Owned: Property, Privacy and the New Digital Serfdom” isn’t so much filled with holiday cheer than timely information on the changing nature of intellectual property, now that President Trump’s FCC is about to hand over the reins to the Internet to our country’s richest, greediest and least trustworthy media conglomerates. “Owned” explains how the increasing implementation of smart technology has given these corporations new opportunities to claim ownership over things we took for granted belonged to consumers. As one of the cover blurbs argues, “’Property in the digital age is getting strange. You can own things you can’t see or touch, like Bitcoins. But your ownership of things you can, like your car and your phone, has never been less secure. ‘Owned’ is an essential guide to how not to get owned by the things you think you own.” What better time and place to consider such dire warnings than Christmas morning, after the presents are opened. The author, Joshua A.T. Fairfield, is a professor of law at Washington and Lee University, where he is an internationally recognized law and technology scholar of digital property, electronic contract, big data privacy and virtual communities.

Master Models: ‘Star Wars’ Scenes
Master Models: ‘Star Wars’ R2-D2
With the hype machine in overdrive, promoting Star Wars: The Last Jedi ahead of its December 15 opening, it might be a good time to get ahead of the parade of merchandise that fans and parents will be asked to consider ahead of the holidays. Disney rarely leaves a stone unturned in its marketing campaigns, so, I suspect, the deluge has only just begun. Occasionally, though, material not specifically authorized by the Mouse House slips through, and some of it is well worth checking out. Becker & Mayer Books, for example, has already published Master Models kits that allow fans to learn the secrets behind the effects and innovations in three action-packed scenes: Obi-Wan Kenobi and Darth Vader’s duel on the smoldering mining planet of Mustafar, in Revenge of the Sith; the trench run on the Death Star, in A New Hope; and Kylo Ren and Rey’s lightsaber fight in the forest of Starkiller Base, in The Force Awakens. They can be re-created in papercraft dioramas, including one with LED lighting. The easy, step-by-step instructions help turn the included punch-out pieces into keepsake replicas. Master Models’ R2-D2 kit helps buffs relive the character’s heroic adventures and build a foot-tall paper model of the wee droid. It includes die-cut pieces, with metallic-ink printing, push-button lights, a paperback book, a sound chip and detailed instructions. They complement the recently re-published “Star Wars: The Blueprints,” by J.W. Rinzler, an intricately detailed coffee-table book that we discussed here a couple months ago.

New arrivals

Logan Lucky: Blu-ray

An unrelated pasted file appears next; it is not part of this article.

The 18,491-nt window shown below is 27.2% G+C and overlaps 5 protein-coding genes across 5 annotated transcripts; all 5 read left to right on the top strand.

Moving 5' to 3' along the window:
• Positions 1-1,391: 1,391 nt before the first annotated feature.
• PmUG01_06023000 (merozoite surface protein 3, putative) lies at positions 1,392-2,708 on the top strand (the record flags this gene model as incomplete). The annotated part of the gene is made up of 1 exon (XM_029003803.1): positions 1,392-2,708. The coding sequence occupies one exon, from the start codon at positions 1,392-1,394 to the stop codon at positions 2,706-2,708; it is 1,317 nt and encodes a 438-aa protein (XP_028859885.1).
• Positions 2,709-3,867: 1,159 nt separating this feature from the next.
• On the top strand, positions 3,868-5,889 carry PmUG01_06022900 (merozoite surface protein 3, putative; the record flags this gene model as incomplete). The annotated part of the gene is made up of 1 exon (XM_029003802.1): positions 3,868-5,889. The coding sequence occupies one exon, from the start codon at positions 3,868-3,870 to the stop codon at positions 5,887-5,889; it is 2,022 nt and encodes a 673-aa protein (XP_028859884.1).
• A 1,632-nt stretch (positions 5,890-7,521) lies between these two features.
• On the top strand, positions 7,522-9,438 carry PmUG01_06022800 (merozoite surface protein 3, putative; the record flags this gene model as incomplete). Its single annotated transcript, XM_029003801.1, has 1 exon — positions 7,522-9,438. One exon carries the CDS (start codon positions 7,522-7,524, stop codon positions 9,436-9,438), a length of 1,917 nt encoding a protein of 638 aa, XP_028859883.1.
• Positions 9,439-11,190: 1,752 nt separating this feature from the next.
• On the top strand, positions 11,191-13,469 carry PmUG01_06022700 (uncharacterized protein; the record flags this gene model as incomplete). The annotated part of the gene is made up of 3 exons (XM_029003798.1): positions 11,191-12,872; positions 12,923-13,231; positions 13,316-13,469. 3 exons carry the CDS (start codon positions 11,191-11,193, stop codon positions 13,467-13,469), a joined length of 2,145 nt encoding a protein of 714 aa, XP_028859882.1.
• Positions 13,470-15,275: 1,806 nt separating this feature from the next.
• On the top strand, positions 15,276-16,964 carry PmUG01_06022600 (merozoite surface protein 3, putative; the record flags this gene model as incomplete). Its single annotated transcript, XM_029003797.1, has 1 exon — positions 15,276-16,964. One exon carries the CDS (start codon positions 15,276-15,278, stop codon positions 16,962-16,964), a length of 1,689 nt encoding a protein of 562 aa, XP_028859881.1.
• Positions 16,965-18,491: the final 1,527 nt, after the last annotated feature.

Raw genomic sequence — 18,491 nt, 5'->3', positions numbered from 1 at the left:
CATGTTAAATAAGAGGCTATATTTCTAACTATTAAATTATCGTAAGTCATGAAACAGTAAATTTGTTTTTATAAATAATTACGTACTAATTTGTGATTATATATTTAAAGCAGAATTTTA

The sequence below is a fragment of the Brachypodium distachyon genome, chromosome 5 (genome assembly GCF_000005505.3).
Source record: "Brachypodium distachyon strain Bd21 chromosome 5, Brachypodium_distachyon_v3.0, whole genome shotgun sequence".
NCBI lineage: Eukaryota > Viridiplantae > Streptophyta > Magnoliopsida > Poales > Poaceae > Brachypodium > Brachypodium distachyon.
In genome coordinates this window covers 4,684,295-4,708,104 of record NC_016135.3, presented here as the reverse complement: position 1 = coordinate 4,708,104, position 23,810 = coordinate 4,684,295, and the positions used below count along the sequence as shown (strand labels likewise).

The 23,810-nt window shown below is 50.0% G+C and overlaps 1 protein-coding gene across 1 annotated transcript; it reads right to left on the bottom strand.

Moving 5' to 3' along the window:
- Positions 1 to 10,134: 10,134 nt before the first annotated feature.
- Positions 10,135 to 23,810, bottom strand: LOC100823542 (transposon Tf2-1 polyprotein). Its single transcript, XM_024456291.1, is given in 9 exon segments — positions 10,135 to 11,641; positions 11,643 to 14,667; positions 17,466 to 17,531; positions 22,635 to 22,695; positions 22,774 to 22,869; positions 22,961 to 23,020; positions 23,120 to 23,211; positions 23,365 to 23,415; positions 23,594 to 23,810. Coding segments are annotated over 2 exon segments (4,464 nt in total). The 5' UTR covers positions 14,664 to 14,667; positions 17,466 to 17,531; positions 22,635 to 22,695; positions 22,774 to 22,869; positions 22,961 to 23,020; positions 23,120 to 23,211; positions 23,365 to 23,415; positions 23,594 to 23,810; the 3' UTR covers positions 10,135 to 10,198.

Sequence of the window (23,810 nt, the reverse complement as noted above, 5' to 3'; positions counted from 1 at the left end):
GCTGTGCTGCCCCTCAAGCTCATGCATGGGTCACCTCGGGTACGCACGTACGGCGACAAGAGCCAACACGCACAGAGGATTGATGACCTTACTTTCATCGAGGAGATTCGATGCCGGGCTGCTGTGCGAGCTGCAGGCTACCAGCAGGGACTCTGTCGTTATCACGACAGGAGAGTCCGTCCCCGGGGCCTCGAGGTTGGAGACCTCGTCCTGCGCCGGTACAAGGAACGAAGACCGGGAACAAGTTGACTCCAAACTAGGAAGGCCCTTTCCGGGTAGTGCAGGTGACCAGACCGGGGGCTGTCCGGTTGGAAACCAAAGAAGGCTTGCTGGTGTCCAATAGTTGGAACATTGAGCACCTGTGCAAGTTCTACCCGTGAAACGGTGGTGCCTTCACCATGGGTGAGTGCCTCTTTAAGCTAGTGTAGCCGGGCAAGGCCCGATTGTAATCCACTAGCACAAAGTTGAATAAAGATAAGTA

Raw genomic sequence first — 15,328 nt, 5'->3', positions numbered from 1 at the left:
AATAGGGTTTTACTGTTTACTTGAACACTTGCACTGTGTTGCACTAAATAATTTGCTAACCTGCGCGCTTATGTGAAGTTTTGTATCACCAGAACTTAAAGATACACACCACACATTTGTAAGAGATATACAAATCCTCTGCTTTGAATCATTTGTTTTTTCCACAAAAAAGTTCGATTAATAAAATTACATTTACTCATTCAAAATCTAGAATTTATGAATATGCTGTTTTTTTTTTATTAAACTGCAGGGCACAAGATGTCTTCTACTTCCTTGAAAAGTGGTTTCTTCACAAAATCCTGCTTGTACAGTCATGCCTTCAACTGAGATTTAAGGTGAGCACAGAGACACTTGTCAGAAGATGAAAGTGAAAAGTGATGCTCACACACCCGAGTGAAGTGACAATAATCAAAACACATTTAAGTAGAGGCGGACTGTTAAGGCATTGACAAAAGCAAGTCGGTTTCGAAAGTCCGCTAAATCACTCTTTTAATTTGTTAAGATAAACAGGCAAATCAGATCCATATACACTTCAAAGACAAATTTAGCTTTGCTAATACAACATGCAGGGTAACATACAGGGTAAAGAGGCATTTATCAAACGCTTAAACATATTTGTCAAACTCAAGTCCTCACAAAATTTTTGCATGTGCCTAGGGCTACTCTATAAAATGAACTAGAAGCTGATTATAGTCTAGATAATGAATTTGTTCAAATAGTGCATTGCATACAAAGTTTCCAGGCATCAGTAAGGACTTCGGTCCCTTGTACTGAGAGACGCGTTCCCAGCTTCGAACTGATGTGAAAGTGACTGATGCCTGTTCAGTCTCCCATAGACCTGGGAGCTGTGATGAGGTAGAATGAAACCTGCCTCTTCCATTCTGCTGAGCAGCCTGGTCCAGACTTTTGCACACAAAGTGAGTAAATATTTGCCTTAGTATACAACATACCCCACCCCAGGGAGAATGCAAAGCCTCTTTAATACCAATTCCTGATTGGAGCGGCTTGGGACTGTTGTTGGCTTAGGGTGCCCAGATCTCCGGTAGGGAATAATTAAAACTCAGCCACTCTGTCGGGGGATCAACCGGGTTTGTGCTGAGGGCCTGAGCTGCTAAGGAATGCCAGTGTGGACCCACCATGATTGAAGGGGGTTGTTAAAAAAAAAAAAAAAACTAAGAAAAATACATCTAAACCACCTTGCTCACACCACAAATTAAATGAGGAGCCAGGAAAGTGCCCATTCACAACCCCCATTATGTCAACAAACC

When news of a daring midrace robbery at the Charlotte Motor Speedway finally breaks on a North Carolina television station, the anchorman cleverly labels the caper, “Ocean’s 7-Eleven.” Although Danny Ocean probably wouldn’t be caught dead at a NASCAR event or convenience store, the reference not only pinpoints where the getaway truck is discovered in Steven Soderberg’s irresistible Logan Lucky, but also his connection to the popular series of heist films, the last three of which he directed. (He’s currently producing “Ocean’s Eight,” featuring a cast of A-list actresses, for release next June.) Any further comparison between Ocean’s hand-picked crew of world-class thieves and the motley crew of Southern reprobates assembled by the notoriously unlucky Jimmy (Channing Tatum) and Clyde Logan (Adam Driver) simply wouldn’t hold water. The insanely complicated heist, which takes place during the running of the Coca-Cola 600, is, however, choreographed with the same precision, fragility and comic timing as any of the jobs planned by Frank Sinatra or George Clooney. It also bears an uncanny resemblance to Stanley Kubrick’s 1956 adaptation of the Jim Thompson novel, The Killing. The Logans are unlucky in different ways. Clyde had his hand blown off in the war, while Jimmy’s bum leg kept him from pursuing an NFL career and, later, caused him to be fired from his job on a construction site underneath the surface of the speedway’s 1.5-mile track. Before he’s handed his walking papers, though, Jimmy discovers a system of pneumatic tubes that deliver currency from concession stands to a counting room and impenetrable underground safe. He’s already overheard the code number of a locked door that separates the construction from the track’s circulatory system, but needs help with other aspects of the plan. For that, Jimmy turns to Joe Bang (Daniel Craig), a bulked-up safecracker currently doing time in a West Virginia prison, and his dim-witted brothers, Fish (Jack Quaid) and Sam (Brian Gleeson). Riley Keough and Katie Holmes must have studied reruns of “Hee-Haw” to play Jimmy’s sister and ex-wife, respectively, while little Farrah Mackenzie steals the show as the crook’s pageant-obsessed daughter. If that makes Logan Lucky sound as if it’s just another indictment of Southern culture on the skids, you should know that it stops well short of being a parody based solely on tired cracker stereotypes. The screenplay is attributed to Rebecca Blunt, believed to be a pseudonym for an unidentified writer or, perhaps, Soderbergh. The ever-inventive filmmaker decided to cut out the middle man, by creating a new company, Fingerprint Releasing, to serve as a distribution “conduit” that aims to connect filmmakers and exhibitors. He raised the money he needed to make the picture through selling off foreign distribution rights and post-theatrical rights to premium-cable outlets and other ancillary interests to cover prints and marketing. With nearly everything prepaid, and no hefty distributor fees coming off the top, even a modest $15-million opening would be a win. While the critics were overwhelmingly positive, Logan Lucky’s primary competition, The Hitman’s Bodyguard, attracted the larger share of its target demographic over an atypically slow August weekend. The only bonus feature is a pair of deleted scenes, one of which features a tabletop tap dance by legendary hillbilly outlaw, Jesco White.